Why Dunkin' Employees Are Begging Some Customers To Make Their Coffee At Home

It's officially pumpkin spice season y'all, and the thirsty hordes will be descending on coffee shops everywhere to grab a cup of their favorite trendy autumnal beverage. One of the places that will be dispensing plenty of pumpkin spice drinks in addition to their traditional menu offerings will be coffee powerhouse chain Dunkin', which sells approximately two billion cups of joe globally each year. To put that into perspective, as you just blinked, Dunkin' went and sold another 60 cups of coffee (per Dunkin').

You might recall that the business used to be named Dunkin' Donuts, but the donuts part was jettisoned in 2019 to accentuate the brand's coffee offerings, which include chilled options such as iced coffees and lattes, cold brews, and frozen coffee (via Coffee at Three). Dunkin' also offers ground coffee blends in grocery and retail stores. Meanwhile, several Dunkin' employees have taken to Reddit to air their grievances, wishing that some vexing customers would just buy themselves a bag of the instant stuff at Target or Walmart and brew their coffee at home.

'You can't always get what you want'

Redditor and Dunkin' employee u/Choice-Chemistry-435 took to r/DunkinDonuts to vent their frustrations over specific types of customers, like the lady who comes in daily to "get the SAME drink every time, then comes back in 30 minutes later to have it 'made right' for months now." They go on to say that even some patrons who order plain hot coffee "still have issues with it" and treat employees badly to boot.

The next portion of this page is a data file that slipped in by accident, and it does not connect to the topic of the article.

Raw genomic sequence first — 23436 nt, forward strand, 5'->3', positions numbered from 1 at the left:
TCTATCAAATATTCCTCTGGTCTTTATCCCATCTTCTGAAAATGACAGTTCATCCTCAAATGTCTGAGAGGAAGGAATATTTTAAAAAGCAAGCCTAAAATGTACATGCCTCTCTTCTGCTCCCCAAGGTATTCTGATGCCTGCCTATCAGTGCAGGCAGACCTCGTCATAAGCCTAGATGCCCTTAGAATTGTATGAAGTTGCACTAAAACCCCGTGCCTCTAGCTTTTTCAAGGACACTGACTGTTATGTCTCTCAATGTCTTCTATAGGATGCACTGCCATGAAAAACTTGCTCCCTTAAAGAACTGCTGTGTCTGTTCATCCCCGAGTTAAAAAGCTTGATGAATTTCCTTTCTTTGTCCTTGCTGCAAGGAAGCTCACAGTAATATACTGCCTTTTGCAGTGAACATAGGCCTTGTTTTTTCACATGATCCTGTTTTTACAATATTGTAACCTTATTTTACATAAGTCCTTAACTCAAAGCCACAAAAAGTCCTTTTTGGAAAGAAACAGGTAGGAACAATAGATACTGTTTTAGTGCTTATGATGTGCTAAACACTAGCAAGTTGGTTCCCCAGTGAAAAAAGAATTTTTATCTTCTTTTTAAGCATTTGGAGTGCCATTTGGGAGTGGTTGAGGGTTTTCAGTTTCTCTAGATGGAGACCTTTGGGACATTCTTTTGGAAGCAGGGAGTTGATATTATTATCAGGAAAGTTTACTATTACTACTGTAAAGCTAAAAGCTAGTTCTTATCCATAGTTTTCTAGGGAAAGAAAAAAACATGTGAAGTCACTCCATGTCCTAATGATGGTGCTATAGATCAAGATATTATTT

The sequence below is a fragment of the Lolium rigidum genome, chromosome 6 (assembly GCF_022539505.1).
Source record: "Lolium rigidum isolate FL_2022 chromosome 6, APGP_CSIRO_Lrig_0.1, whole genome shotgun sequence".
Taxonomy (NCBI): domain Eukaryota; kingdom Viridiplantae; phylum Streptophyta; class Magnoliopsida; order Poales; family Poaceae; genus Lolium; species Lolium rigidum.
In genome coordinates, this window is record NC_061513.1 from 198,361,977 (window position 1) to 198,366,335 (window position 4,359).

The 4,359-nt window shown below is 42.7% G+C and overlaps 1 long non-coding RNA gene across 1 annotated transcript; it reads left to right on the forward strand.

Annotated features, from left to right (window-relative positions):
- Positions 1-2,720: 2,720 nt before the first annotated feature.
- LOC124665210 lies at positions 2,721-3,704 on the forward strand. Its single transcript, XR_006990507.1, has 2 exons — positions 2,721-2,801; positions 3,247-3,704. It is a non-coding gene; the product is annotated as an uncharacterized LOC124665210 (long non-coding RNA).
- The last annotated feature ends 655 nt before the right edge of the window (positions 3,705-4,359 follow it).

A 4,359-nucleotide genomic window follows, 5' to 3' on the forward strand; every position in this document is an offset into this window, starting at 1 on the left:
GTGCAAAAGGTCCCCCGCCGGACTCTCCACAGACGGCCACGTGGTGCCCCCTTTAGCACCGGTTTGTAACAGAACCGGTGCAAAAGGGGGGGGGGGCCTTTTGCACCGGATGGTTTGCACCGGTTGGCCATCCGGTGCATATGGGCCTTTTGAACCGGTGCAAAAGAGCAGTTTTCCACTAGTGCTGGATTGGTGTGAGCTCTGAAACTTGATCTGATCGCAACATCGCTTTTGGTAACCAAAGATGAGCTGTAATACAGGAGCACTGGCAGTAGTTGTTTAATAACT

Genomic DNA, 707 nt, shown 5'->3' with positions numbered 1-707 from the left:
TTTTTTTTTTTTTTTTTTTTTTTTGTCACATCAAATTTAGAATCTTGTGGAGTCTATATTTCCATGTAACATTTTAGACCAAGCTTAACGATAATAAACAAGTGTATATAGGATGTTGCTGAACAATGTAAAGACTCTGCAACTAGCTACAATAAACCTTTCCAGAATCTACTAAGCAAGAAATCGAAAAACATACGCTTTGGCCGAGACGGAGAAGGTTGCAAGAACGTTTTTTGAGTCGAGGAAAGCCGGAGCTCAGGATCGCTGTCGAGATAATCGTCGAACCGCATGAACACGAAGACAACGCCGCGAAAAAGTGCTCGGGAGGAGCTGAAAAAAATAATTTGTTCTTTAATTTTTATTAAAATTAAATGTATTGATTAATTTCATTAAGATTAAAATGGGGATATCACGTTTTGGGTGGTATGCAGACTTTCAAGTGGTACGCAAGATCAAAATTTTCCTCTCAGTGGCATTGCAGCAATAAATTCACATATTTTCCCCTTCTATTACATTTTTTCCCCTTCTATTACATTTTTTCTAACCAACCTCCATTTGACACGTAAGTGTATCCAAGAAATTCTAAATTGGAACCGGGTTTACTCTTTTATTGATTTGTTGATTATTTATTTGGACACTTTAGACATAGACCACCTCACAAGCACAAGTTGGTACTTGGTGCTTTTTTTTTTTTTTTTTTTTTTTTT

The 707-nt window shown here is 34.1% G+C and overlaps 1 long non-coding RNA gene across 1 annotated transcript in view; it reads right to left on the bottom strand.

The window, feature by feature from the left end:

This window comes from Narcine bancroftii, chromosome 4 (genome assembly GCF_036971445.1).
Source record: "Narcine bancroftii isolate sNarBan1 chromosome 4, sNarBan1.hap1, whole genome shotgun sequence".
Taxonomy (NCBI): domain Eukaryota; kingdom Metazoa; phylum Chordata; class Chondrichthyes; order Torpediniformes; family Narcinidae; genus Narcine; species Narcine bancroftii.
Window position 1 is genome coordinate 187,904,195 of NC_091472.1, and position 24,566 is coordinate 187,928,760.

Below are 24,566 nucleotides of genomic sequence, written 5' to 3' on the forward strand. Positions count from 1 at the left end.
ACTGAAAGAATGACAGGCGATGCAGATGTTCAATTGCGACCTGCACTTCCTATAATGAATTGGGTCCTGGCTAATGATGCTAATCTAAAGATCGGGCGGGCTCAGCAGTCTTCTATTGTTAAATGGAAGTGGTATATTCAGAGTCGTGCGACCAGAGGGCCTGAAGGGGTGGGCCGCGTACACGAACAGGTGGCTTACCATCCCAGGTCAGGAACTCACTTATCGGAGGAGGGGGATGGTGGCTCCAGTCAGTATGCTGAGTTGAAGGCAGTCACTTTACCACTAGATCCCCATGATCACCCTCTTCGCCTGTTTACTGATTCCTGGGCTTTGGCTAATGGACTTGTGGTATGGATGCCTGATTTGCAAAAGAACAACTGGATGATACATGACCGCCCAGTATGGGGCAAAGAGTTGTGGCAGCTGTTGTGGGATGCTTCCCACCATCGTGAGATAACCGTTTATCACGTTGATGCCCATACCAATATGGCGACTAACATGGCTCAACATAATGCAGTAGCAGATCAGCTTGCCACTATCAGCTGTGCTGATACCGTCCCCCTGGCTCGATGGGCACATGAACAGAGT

Commenter and fellow Dunkin' employee u/getsuga_tenshou said the policy in their store is that customers are not always right. "We ban people like that at our store, if you're going to complain every single day don't come back." Other Dunkin' employees chimed in to divulge their own customer pet peeves. User u/elouma shared, "Ugh we had a somewhat regular order an iced coffee @4pm then the next day she came at 9am with the iced coffee saying we need to fix it."

Those working in other sectors of retail commiserated with u/Choice-Chemistry-435 and the plight of Dunkin' workers. One contributor empathized, "I've been in retail for years and feel your pain." Some just showed gratitude to the original poster of the comments for expressing what many were already thinking. "As a Dunkin worker, thank you," remarked u/AnxiousNewspaper. Perhaps certain people can use a little reminder that despite increasing prices at Dunkin and elsewhere, it costs you nothing to be kind — as Dunkin' recently illustrated by giving teachers free coffee.